Somewhere between language and life form, Egert draws these entities as discrete symbols, carefully conjoined with their negative spaces. And then there are intricate details inside the shapes, rendering a deeper layer of anatomy. The drawings are done on a rough and allegedly extinct kind of laid printing paper. The pigment dust lies on the page a delicate powder, much like Odilon Redon’s use of charcoal.

They are erudite and pithy, and yet they are not cynical or ironic. Actually they are affirmative and sincere. They hold out an ephemeral optimism against a disembodied modernity that they nonetheless acknowledge. Simply, the possibility of new aesthetic life against considerable odds. They remind me of the marks that a philosopher might make who has forsaken writing, but whose pictograms still contain the powder of the battlefield.

By Ethan Pettit, 2012

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Brooklyn Rail: Ethan Pttit, June 1 – August 30, 2012

Ethan Pettit isn’t trying to do anything too complex. The debut exhibition at his quaint suite in the Brooklyn Fire Proof building, Inaugural Show, is simply conceived as an introduction. There is no theme and the press release is as bare bones as I’ve seen—just a list of artists (11 total) and the gallery’s hours of operation. His agenda is straightforward: these are the artists Pettit plans to represent.

They’re a diverse group, and if it weren’t for the modest scale of their work, the exhibition would be crammed cheek by jowl. As it is, the small works beg for close-up observation; many don’t divulge the details that make them wonderful until one is within twelve inches of the object. At this range Eva Schicker’s delicate arabesque ink drawings reveal tiny figures and bits of poetic text. Her lines never connect; they bunch together like commuters on a train always preserving a smidgen of personal space. The same seems true of Richard Humann’s saltshaker, “Salt of the Earth” (2011). Here we have a standard glass shaker filled with minuscule squares of paper, each printed with a single letter. The whole alphabet might be bunched in there two or three times, but without any discernible order.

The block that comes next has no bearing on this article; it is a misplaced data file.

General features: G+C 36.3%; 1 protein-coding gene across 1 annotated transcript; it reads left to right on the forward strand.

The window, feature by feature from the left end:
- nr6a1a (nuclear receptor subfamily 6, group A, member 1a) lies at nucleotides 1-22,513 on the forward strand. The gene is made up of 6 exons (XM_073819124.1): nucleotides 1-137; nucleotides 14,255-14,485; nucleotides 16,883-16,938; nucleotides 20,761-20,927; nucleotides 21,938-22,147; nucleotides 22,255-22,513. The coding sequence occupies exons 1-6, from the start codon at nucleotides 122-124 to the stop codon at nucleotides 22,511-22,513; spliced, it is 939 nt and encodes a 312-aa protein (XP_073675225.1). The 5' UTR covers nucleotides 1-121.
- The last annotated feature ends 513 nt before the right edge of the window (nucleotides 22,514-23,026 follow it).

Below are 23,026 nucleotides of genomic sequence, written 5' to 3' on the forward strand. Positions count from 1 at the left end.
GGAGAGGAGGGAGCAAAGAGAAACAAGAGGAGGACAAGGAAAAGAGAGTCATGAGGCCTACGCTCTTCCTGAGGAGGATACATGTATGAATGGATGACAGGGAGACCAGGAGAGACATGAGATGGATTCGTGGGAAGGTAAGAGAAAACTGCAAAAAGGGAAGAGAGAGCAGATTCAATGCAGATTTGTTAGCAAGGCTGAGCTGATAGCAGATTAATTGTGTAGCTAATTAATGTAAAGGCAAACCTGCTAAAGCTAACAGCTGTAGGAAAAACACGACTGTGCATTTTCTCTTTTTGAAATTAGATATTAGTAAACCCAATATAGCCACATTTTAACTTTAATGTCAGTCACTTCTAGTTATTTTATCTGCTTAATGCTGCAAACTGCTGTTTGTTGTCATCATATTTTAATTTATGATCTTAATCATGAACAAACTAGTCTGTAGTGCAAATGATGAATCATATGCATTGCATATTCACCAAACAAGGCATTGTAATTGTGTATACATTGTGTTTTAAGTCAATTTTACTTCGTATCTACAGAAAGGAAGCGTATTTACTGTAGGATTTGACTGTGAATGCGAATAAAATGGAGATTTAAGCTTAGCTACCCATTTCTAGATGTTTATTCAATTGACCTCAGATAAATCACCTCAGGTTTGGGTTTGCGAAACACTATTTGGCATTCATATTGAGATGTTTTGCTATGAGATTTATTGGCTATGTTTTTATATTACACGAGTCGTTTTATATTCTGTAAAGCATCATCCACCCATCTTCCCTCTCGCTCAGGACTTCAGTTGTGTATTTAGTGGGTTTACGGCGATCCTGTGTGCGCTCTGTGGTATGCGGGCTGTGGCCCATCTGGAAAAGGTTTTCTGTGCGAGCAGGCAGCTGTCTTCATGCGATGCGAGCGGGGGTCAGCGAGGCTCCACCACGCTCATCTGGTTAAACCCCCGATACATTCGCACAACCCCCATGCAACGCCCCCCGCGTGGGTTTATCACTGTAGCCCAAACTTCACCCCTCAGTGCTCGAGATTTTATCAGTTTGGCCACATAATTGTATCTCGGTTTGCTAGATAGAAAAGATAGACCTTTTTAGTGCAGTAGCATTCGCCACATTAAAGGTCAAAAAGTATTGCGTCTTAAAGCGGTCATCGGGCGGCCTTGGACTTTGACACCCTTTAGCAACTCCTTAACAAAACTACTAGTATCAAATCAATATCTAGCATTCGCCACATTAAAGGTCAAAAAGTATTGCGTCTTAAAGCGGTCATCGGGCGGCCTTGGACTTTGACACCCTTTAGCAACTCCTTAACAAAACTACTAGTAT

Robert Egert’s soft blue conté crayon drawings come off microcosmic in this company—his compositions, one per page, are like Ellsworth Kelly forms with circulatory systems. Delicately drawn arterial lines branch into capillaries without breaks or congestion; these are healthy shapes indeed. What’s more is that there is a soundtrack to the gallery experience, that of jet engines passing overhead. In Henry G. Sanchez’s video piece, cleverly installed near the ceiling, a number of small monitors display the underbellies of airplanes in flight. Each plane has its own space, and as one after the next flies across the screen, it seems the iteration could be endless.

Inaugural Show is based on an exhibition Pettit put together last year called 3-Day Stand, which was organized simply as an occasion for a group of friends to “han[g] out and loo[k] at each other’s work,” as Pettit wrote in an accompanying text. The spirit of that effort has not been lost. Everyone who stopped into the gallery on the day I visited was either a friend, one of the exhibiting artists, or both. It felt a little like being in a clubhouse where the goal was to make you feel welcome.